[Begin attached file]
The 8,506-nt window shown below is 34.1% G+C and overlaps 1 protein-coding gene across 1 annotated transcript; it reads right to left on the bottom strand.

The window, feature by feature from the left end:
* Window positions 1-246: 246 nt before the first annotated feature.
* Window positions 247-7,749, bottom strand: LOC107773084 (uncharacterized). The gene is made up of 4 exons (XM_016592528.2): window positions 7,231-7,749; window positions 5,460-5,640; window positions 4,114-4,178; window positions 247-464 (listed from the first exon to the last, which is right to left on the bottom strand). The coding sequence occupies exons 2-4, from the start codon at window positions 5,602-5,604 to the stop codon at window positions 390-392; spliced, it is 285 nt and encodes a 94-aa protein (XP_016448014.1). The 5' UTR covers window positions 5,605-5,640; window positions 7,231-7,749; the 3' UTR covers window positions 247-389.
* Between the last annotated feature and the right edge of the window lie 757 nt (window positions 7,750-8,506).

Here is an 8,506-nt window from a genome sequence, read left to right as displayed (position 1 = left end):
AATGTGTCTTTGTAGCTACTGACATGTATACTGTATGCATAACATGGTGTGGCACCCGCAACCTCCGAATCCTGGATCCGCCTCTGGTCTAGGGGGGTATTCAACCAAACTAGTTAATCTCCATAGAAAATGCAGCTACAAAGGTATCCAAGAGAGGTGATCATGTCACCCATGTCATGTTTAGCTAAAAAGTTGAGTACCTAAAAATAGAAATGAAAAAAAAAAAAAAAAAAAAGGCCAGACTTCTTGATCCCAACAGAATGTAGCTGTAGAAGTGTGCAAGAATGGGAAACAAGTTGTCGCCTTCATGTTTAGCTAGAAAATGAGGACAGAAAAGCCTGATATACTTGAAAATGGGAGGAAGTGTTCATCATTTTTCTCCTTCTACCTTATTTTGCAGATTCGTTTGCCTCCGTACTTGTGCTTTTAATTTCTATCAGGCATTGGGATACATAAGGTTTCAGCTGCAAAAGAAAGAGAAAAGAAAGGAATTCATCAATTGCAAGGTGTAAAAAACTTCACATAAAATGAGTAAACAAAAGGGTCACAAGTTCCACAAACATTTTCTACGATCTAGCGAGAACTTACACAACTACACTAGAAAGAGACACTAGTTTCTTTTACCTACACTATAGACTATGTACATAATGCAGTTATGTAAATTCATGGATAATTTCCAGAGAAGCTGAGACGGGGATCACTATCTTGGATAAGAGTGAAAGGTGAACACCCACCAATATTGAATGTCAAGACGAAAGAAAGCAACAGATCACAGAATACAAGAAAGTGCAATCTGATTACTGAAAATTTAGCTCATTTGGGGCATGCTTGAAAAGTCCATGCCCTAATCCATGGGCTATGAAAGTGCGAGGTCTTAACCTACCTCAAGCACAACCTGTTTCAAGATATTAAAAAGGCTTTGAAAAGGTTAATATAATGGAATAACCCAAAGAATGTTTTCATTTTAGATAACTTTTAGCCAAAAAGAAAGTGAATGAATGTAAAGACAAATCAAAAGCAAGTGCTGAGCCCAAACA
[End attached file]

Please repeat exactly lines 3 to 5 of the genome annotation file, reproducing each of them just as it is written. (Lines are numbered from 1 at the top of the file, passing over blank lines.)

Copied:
* Window positions 1-246: 246 nt before the first annotated feature.
* Window positions 247-7,749, bottom strand: LOC107773084 (uncharacterized). The gene is made up of 4 exons (XM_016592528.2): window positions 7,231-7,749; window positions 5,460-5,640; window positions 4,114-4,178; window positions 247-464 (listed from the first exon to the last, which is right to left on the bottom strand). The coding sequence occupies exons 2-4, from the start codon at window positions 5,602-5,604 to the stop codon at window positions 390-392; spliced, it is 285 nt and encodes a 94-aa protein (XP_016448014.1). The 5' UTR covers window positions 5,605-5,640; window positions 7,231-7,749; the 3' UTR covers window positions 247-389.
* Between the last annotated feature and the right edge of the window lie 757 nt (window positions 7,750-8,506).